While the majority (75%) of studies did find a link between cooler, winter months/temperatures and an increased incidence of falls it should be noted that the cause could be seen as different between studies. Parker and Martin (1994) found that fall rates remain relatively consistent throughout the year however they noted a relationship between the presence of ground frost and an increase in older adults presenting to the ED for treatment of fall related injuries. In contrast to this, an increase in the incidence of falls among older adults has also been noted the study conducted by Xing Xing et al. (2020). However, the authors note that it does not snow in Hong Kong and write that the risk of slipping on snow or frost is not applicable to the population studied. The researchers suggest that physiological, mental or behavioral changes linked with seasonality may be the cause. Following this mindset, Bird et al. (2013) examined the relationship between seasonal changes in serum vitamin D levels and the incidence of falls. The researchers found that serum vitamin D levels in older adults are at their lowest during the winter (15% lower than the peak levels observed during the summer). Interestingly, the majority of falls were in autumn and winter. It might be noted that a link between postural sway and vitamin D levels was not found. Early winter mornings were found to be peak times for falls among older adults by two studies (Molés Julio et al., 2020; Magota et al., 2017). Molés Julio et al. (2020) also noted that the use of slippers can contribute to the fall risk, this was reiterated by Kim et al. (2020).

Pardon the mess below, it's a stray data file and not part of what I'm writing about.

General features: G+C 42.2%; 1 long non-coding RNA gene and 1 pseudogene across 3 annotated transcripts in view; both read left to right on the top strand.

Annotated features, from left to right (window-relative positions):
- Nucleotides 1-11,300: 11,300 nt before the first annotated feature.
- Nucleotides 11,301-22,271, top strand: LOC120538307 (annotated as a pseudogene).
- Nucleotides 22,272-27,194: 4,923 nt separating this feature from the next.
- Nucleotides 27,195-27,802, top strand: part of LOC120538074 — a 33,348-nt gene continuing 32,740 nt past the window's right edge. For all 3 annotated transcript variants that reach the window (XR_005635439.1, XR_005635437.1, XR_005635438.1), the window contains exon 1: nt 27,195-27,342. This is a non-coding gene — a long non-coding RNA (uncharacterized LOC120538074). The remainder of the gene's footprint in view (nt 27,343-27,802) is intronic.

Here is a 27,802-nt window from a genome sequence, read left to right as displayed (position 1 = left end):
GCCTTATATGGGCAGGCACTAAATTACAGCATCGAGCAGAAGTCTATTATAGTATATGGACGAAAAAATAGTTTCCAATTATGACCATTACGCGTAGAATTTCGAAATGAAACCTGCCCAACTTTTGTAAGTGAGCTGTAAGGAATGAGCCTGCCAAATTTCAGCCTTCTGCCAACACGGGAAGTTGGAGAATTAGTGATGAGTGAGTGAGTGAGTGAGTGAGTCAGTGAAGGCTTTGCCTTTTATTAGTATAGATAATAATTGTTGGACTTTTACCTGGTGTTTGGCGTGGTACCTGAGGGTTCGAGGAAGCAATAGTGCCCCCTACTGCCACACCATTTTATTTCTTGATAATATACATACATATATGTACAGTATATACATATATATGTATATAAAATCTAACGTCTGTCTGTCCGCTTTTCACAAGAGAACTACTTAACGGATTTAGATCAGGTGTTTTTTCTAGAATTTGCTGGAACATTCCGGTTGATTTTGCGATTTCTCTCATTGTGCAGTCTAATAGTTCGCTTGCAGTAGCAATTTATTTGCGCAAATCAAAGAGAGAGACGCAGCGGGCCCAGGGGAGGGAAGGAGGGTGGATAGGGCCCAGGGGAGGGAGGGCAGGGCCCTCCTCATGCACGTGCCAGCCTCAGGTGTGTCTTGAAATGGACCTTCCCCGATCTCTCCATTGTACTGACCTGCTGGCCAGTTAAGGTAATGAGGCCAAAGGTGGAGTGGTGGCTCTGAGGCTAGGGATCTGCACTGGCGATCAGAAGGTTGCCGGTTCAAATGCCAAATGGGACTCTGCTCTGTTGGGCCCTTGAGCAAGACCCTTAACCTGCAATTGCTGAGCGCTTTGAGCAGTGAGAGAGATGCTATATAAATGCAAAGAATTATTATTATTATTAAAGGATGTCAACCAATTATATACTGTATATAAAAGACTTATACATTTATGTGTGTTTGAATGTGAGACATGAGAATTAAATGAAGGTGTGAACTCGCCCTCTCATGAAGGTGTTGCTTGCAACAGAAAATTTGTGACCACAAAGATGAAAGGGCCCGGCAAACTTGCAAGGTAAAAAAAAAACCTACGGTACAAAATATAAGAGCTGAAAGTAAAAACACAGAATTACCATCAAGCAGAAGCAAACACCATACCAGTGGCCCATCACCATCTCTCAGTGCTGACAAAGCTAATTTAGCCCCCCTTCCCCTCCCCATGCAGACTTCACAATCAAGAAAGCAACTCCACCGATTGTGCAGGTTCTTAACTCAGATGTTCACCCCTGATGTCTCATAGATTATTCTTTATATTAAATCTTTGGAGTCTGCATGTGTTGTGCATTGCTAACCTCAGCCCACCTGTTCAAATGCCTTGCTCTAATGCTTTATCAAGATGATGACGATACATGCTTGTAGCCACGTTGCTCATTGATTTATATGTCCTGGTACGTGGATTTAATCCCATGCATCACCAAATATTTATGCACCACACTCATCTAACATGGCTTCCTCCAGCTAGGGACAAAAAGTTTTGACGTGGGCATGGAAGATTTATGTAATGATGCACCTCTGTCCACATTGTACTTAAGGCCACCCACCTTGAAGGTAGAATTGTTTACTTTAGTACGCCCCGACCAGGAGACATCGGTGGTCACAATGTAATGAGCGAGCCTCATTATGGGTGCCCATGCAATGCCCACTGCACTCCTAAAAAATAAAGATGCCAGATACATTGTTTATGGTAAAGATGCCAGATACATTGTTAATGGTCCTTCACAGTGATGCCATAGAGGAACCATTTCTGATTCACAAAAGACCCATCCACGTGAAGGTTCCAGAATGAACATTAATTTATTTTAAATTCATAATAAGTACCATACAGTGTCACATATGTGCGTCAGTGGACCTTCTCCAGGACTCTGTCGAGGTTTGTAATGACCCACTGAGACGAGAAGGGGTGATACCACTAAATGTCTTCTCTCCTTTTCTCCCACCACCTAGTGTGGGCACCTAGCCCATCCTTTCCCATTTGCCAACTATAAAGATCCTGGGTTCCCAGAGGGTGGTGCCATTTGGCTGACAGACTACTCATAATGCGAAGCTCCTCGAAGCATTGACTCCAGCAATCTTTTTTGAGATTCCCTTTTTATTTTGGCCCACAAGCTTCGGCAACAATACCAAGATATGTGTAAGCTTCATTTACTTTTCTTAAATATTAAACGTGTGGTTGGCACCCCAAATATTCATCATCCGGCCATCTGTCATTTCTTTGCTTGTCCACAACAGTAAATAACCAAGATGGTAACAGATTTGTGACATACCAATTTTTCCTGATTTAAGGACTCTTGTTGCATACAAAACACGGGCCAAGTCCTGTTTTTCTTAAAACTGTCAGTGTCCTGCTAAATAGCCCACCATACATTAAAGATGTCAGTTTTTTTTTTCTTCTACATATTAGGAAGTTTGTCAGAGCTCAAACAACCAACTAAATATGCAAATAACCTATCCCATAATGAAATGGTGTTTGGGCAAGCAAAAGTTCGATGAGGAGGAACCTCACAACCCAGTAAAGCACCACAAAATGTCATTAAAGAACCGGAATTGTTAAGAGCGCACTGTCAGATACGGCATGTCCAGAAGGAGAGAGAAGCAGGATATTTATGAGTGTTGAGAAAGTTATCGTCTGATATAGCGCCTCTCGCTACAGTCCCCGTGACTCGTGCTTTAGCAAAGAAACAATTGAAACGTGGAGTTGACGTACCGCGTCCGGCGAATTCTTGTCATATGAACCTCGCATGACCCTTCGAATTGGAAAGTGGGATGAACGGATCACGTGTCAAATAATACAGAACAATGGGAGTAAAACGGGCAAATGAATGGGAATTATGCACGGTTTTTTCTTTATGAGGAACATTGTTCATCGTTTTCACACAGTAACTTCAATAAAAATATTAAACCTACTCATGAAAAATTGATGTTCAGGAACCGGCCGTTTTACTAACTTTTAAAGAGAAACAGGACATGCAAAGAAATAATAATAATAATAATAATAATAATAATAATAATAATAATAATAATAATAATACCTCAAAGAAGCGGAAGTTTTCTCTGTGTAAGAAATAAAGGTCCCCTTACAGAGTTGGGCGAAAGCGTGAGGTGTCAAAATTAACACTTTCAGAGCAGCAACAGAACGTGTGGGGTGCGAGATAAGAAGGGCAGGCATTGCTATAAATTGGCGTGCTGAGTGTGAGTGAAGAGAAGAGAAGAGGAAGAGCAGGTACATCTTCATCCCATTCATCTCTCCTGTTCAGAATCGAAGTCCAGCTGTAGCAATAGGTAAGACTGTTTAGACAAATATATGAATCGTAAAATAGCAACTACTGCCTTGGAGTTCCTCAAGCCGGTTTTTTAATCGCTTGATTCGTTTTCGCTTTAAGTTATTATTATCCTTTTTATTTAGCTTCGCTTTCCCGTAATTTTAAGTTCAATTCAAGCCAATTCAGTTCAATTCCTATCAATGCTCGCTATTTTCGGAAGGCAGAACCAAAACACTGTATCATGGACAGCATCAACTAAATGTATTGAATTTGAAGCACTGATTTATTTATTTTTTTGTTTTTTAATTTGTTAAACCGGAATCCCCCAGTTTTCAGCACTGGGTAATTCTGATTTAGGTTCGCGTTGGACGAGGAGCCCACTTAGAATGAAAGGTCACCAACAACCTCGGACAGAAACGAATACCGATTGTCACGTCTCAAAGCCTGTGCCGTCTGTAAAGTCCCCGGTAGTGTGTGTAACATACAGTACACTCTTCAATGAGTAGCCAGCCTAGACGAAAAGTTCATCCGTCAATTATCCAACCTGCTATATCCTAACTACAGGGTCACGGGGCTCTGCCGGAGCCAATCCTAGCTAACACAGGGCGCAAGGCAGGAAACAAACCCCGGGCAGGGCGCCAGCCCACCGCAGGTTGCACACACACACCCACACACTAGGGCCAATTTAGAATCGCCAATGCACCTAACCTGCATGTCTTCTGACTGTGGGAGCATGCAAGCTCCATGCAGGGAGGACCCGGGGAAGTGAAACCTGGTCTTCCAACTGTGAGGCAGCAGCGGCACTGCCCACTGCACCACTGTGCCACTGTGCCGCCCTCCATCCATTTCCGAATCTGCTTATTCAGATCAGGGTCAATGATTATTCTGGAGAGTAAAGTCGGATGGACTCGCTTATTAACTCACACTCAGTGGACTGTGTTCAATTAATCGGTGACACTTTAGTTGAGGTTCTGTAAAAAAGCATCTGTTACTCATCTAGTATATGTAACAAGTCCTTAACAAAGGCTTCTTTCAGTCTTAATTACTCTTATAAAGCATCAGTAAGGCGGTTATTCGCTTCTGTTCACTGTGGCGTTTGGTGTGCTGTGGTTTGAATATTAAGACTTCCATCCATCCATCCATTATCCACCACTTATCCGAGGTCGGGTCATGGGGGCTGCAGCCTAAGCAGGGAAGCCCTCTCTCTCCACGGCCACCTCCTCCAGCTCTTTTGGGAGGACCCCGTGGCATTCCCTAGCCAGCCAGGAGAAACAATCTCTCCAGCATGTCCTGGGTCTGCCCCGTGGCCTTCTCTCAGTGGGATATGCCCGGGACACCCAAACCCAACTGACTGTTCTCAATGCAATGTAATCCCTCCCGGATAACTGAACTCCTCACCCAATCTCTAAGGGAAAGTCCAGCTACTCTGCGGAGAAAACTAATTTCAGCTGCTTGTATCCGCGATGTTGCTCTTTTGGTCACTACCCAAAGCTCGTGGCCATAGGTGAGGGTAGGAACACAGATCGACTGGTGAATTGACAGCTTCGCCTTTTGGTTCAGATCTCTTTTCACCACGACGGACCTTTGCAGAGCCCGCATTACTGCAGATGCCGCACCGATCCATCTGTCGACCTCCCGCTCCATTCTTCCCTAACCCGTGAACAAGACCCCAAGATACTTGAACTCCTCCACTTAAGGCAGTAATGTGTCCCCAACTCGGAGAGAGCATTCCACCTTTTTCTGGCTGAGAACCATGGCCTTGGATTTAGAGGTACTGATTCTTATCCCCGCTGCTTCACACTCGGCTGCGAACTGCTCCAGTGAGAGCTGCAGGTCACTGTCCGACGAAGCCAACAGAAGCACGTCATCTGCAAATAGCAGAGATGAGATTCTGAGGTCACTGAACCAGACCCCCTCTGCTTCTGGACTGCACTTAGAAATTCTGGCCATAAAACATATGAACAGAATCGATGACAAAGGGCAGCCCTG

The EBL checklist was used to evaluate the methodological quality of the 12 studies. Only one study, 8.33%, (Ashley et al., 1977) was not valid for study design as it was unclear if ethics approval was sought prior to undertaking the study. A further two studies, 16.66% (Stevens et al., 2007; Mamdani and Upshur, 2001), did not state inclusion or exclusion criteria. This is an important aspect of study design as the population being studied needs to be clear to those using the study results for informing policy and practice. This is also important for ensuring replicability in the future. The populations studied by Magota et al. (2017) were not bias free and therefore also not representative of all older adults. The population studied by Xing Xing et al. (2020) was also not representative of all older adults as it only focused on those about to enter long-term care. Five studies (41.66%) failed to address seeking consent (Magota et al., 2017; Stevens et al., 2007; Mamdani and Upshur, 2001; Parker and Martin, 1994; Ashley et al., 1977). However, these were retrospective studies using recorded data.

Research methodology is important as it allows one to assess a study’s validity, reliability and accuracy. In short, it allows researchers to know if a study, and the subsequent results, can be trusted to inform practice and further research. Despite the above limitations, the studies chosen allow for a well-rounded view of the impact of seasonal changes on older adults’ risk of falling.

5. Conclusion